NHS England has agreed to change its policy on hospital visitors so that it no longer discriminates against disabled people, in the face of at least two legal challenges.
It was facing the threat of legal action after refusing to update guidance on visitors that currently prevents disabled people with high support needs being accompanied into hospital if they become ill with coronavirus.
Disabled campaigners Fleur Perry and Mark Williams, who were both poised to seek judicial reviews of the guidance – issued last month in response to the pandemic crisis – have now been told that NHS England will amend its guidance “as soon as possible”.
The guidance (PDF) currently only allows a visitor to visit a patient in hospital in four situations: if the patient is in labour; if the patient is receiving end-of-life care; if they are visiting their child; or if the patient is experiencing significant mental distress.
But it does not allow a personal assistant (PA) or family carer to accompany a disabled person with other physical or communication support needs, even if they have been trained to meet those needs.
Both teams of lawyers are waiting to see the new guidance before withdrawing the threat of legal action.
Perry (pictured, right) said: “The visitor guidance as it stands at present puts disabled people at an unacceptable and unnecessary level of risk.
“I’m really glad that NHS England have taken our concerns seriously and will be changing the guidance ‘as soon as possible’.
“We haven’t been told when this will be yet, but I’m looking forward to reading the new guidance and making sure it’s going to work for disabled people.”
Perry, who was represented by Fry Law, said: “Disabled people need to be able to access hospital treatment safely and on an equal basis to everyone else, and there are legal mechanisms in place to protect that.
“I look forward to these rights being respected again quickly.”
She also thanked the more than 50 people who were involved in the campaign to secure a change in the guidance.
Williams (pictured, left), co-founder of Bristol Reclaiming Independent Living, welcomed the response from NHS England to a “pre action” legal letter sent on his behalf by solicitors Rook Irwin Sweeney.
He had been concerned that he would not be able to communicate with medical staff if he was not allowed to bring a PA with him into hospital if he was admitted during the pandemic.
He had said this was a failure to make reasonable adjustments under the Equality Act, and a breach of his human rights.
He said: “The idea of being in hospital and not being able to communicate with hospital staff, to tell them how I am feeling or ask them questions about what treatment they have planned, was terrifying.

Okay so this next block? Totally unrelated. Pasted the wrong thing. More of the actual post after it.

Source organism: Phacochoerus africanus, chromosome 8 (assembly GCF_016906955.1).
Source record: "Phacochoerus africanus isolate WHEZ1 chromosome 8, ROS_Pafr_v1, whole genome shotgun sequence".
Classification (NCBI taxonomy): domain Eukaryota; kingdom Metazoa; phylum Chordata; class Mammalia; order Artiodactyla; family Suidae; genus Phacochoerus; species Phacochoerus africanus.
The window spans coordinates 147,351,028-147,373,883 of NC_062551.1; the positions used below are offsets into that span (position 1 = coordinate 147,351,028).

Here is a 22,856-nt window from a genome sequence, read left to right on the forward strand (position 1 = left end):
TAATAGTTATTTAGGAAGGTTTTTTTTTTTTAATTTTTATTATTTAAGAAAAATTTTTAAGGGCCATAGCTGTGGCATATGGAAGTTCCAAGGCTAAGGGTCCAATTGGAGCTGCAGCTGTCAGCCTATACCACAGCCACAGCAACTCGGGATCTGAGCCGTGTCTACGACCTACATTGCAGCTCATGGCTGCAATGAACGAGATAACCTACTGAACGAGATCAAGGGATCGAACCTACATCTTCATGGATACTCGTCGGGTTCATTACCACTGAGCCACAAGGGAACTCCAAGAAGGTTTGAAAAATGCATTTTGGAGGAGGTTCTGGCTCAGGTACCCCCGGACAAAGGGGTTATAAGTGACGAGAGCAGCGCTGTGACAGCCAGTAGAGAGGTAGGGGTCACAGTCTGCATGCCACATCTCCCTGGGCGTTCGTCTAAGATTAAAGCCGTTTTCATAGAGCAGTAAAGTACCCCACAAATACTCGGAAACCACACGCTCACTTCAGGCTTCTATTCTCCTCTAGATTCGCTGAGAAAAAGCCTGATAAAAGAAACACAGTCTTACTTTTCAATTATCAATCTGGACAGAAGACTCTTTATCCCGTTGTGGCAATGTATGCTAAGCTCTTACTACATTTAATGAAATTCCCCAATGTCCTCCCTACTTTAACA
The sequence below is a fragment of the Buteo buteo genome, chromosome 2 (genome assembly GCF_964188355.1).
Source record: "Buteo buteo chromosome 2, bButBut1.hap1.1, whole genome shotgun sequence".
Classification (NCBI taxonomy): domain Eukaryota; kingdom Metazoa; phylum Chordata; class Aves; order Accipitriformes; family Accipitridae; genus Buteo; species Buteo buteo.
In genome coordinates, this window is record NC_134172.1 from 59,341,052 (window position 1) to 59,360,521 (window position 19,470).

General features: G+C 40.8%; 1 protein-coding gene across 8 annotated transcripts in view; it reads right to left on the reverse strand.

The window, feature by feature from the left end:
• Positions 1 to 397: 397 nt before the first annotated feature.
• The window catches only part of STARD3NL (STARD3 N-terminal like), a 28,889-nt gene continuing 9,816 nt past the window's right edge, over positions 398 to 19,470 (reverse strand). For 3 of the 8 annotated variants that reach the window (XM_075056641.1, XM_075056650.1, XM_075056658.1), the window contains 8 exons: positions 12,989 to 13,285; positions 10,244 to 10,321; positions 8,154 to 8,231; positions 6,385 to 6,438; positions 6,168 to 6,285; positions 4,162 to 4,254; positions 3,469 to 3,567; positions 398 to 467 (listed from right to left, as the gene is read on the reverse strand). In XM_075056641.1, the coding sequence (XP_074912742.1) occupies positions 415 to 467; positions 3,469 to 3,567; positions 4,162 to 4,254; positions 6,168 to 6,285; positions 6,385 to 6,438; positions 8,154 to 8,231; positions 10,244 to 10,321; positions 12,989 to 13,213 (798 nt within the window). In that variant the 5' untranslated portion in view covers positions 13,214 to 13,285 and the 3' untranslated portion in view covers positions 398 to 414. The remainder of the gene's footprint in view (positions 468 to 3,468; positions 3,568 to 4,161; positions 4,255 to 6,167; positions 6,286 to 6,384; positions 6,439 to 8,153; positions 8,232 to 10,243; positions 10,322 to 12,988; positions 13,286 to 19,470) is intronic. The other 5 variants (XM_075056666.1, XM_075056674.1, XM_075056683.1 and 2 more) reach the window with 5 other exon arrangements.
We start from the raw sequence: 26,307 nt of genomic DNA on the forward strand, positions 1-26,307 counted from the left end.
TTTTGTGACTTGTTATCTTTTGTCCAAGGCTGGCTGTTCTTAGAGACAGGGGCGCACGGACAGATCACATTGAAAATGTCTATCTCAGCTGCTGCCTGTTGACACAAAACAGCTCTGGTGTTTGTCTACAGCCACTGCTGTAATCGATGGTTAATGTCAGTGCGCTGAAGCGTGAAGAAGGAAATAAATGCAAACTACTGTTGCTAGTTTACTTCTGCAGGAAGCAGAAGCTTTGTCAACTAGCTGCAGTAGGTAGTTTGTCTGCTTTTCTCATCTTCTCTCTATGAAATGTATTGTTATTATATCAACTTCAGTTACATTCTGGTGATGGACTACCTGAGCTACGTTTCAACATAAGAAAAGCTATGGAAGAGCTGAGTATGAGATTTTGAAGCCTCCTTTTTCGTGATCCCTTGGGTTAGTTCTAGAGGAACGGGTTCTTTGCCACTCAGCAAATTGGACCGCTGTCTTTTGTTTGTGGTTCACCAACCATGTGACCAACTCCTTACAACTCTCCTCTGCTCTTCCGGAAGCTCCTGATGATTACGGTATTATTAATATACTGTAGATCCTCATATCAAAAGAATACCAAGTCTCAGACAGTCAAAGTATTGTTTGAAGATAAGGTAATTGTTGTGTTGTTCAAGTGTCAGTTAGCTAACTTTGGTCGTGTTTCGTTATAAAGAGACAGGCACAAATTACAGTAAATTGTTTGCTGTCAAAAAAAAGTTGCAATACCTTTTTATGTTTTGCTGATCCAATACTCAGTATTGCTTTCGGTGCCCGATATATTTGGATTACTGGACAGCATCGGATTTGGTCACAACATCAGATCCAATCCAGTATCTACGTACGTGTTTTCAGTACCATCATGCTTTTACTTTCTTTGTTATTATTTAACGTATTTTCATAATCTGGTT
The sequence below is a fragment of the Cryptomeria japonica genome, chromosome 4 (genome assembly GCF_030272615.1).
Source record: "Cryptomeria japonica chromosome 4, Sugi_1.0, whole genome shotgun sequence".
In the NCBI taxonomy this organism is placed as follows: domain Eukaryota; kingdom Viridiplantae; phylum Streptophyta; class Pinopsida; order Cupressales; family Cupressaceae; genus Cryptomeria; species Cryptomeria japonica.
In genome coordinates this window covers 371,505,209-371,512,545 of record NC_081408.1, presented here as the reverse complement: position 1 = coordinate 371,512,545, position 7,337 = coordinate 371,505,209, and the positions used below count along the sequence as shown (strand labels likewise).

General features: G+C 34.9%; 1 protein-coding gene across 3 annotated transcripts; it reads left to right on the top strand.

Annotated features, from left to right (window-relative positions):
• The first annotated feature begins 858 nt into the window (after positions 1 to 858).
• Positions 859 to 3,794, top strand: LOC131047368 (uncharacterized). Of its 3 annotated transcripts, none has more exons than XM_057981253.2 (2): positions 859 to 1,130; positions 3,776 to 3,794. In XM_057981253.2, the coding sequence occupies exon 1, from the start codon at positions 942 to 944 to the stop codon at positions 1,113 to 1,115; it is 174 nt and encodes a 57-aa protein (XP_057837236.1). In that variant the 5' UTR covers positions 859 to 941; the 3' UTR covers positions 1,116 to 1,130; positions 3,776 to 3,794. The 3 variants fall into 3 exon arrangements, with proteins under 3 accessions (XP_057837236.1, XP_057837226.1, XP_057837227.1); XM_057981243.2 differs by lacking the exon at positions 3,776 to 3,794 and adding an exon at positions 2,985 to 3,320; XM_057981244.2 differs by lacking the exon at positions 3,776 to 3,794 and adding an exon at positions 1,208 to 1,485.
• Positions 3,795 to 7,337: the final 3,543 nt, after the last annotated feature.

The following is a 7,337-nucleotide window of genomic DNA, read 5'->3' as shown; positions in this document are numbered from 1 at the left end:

“I knew it was important to take this action not just for me, but for all other people with communication and sensory needs that were facing similar worries.
“I would like to thank NHS England for listening to my concerns and agreeing to make changes to their guidance so quickly.”
He has also been told by both Bristol’s hospital trusts that he will be able to be supported by his PAs if he needs to be admitted to hospital, and that they will review and amend their own policies.
Polly Sweeney, a partner at Rook Irwin Sweeney, who represented Williams on a pro bono basis, said her firm would be checking with NHS England that it intends to carry out a rapid consultation before issuing the new guidance, as they had requested.
She said: “We are reassured by NHS England’s commitment that it will address our concerns but of course will be reviewing the document carefully once it has been issued.”
She added: “Whilst the responses of all the public bodies are welcomed, this case acts as an important reminder that even in these emergency times it is essential that there is consultation with the public and representative groups before policies such as this are produced so as to avoid steps like these having to be taken.”
BRIL said it was “an important result, not only for Mark, but for many disabled people and families across the country.”
But BRIL said the case was also “further evidence that excluding disabled people and our organisations from decision making results in at best flawed policies, and at worst breaches to our human rights.
“The discrimination and barriers faced by disabled people using public services can never be justified, whatever the circumstances.”
NHS England had not responded to requests for a comment by noon today (Thursday).
*Links to sources of information and support during the coronavirus pandemic include the following:
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